Role of dipolar correlations in the IR spectra of water and ice

Role of dipolar correlations in the IR spectra of water and ice

Wei Chen, Manu Sharma, Raffaele Resta, Giulia Galli, Roberto Car Department of Physics, Princeton University, Princeton, NJ 08544, USA
Department of Chemistry, University of California, Davis, CA 95616, USA
INFM DEMOCRITOS National Simulation Center, via Beirut 2, 34014 Trieste, Italy
Dipartimento di Fisica Teorica, Università di Trieste, Strada Costiera 11, 34014 Trieste, Italy
Department of Chemistry, Princeton University, Princeton, NJ 08544, USA
Princeton Institute for the Science and Technology of Materials, Princeton University, Princeton, NJ 08544, USA
July 17, 2019

We report simulated infrared spectra of deuterated water and ice using Car-Parrinello molecular dynamics with maximally localized Wannier functions. Experimental features are accurately reproduced within the harmonic approximation. By decomposing the lineshapes in terms of intra and intermolecular dipole correlation functions we find that short-range intermolecular dynamic charge fluctuations associated to hydrogen bonds are prominent over the entire spectral range. Our analysis reveals the origin of several spectral features and identifies network bending modes in the far IR range.

36.20.Ng, 71.15.Pd, 32.10.Dk, 78.20.Ci

I Introduction

It is well known that correlations among the dipole moments of hydrogen bonded molecules greatly enhance the static dielectric response of water and ice (see e.g. Ref. Sharma07 () and references therein). However, the role played by dipolar correlations in the dynamic dielectric response of hydrogen bonded systems is not well understood, although it has often been speculated that intermolecular couplings affect significantly infrared (IR) and Raman spectra Whalley77 (); Rice83 (); Buch99 (); Guillot91 (); Silvestrelli97 (). A difficulty in modeling these spectra is that the dynamic dielectric susceptibility depends on the adiabatic response of the electrons to nuclear dynamics. Another difficulty, in principle even greater, is that nuclear quantum effects cannot be discarded a priori in water systems at, or below, room temperature, and it is beyond current theoretical and computational capabilities to fully account for dynamic quantum effects in systems of this complexity. Recent studies have shown, however, that the IR absorption lineshapes of liquid water and ice are overall reproduced remarkably well by ab initio molecular dynamics (AIMD) simulations, which treat nuclear dynamics classically but include explicitly, and accurately, the quantum adiabatic response of the electrons  Sharma05 (); Iftimie05 ().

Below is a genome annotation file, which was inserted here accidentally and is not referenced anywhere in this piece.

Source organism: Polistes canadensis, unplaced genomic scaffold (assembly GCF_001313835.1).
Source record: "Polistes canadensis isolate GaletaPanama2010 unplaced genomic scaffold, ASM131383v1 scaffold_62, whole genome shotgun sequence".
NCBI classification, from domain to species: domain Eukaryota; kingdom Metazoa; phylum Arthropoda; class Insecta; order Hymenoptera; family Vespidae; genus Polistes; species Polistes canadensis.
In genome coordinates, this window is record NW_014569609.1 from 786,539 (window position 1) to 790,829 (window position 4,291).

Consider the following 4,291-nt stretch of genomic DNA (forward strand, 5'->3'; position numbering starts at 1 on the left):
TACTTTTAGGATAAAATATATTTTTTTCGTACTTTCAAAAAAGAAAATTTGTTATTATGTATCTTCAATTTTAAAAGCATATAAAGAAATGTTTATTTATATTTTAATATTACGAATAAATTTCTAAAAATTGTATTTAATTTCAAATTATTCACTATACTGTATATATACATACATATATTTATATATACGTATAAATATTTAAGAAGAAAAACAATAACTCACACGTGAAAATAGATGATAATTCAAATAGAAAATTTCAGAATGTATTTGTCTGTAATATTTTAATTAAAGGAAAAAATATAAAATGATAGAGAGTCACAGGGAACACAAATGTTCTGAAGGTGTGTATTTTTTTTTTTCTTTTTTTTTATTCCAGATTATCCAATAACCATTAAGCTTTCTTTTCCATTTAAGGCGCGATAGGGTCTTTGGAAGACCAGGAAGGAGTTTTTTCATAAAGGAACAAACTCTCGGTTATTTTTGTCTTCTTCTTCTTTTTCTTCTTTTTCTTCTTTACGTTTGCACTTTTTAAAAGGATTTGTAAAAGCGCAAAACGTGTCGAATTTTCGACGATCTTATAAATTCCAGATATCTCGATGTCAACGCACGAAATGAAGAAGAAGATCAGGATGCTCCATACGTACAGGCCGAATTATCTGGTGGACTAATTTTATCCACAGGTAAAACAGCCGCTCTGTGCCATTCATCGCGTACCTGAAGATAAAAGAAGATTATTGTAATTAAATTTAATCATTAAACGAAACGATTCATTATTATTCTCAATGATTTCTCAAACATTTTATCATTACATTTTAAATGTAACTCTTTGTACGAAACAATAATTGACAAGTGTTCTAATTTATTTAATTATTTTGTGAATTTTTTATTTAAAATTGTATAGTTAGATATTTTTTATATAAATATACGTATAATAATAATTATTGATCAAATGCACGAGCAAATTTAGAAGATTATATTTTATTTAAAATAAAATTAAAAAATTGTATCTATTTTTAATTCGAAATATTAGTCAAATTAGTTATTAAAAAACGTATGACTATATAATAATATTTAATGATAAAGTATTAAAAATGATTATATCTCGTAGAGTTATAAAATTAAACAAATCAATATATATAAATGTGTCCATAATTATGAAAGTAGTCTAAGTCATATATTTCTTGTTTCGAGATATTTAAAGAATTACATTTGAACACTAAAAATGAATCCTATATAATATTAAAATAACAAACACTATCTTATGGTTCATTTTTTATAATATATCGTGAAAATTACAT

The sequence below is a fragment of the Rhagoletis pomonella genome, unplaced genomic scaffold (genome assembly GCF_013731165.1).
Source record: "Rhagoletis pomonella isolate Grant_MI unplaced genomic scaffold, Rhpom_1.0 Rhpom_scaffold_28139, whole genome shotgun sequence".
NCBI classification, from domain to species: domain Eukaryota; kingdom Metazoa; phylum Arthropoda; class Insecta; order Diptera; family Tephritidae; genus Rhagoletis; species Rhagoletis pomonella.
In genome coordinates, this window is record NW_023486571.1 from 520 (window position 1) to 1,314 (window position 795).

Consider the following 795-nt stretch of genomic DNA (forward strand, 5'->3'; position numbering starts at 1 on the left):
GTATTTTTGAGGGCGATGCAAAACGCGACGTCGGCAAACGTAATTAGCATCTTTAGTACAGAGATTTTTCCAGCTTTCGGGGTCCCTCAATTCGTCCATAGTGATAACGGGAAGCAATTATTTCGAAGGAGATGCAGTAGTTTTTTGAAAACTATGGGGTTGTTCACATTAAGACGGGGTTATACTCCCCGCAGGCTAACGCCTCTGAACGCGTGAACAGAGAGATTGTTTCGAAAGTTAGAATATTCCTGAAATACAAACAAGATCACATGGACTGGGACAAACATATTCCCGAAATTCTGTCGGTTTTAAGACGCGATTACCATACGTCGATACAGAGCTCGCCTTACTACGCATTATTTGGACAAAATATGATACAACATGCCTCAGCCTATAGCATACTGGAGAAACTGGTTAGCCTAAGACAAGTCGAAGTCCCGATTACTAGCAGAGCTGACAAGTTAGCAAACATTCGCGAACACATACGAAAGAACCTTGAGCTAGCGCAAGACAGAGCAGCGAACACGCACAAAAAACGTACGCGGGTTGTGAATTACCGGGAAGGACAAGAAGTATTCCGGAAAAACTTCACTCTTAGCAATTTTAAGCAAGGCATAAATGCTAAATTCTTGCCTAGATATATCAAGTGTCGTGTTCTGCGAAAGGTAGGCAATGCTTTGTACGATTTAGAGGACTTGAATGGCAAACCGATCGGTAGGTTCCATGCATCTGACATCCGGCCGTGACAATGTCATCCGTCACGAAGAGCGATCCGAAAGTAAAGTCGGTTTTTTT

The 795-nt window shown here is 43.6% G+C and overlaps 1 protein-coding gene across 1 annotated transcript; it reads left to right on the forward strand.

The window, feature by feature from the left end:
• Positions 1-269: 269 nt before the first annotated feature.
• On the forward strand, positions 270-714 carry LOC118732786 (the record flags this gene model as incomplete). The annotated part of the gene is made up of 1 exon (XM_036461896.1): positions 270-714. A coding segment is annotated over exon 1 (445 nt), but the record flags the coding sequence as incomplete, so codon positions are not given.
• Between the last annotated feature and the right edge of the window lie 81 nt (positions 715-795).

In this paper we adopt the AIMD framework and use maximally localized Wannier functions (MLWF) to separate intra and inter molecular contributions to the dynamic dipolar correlations in liquid water and ice. We find that hydrogen bonds (H-bonds) make short-range intermolecular fluctuations of the electronic charge as important as the intramolecular fluctuations over the entire spectral range. Our analysis sheds new light into the origin of several spectral features and provides an unambiguous identification of network bending modes in the far IR region Zelsmann95 ().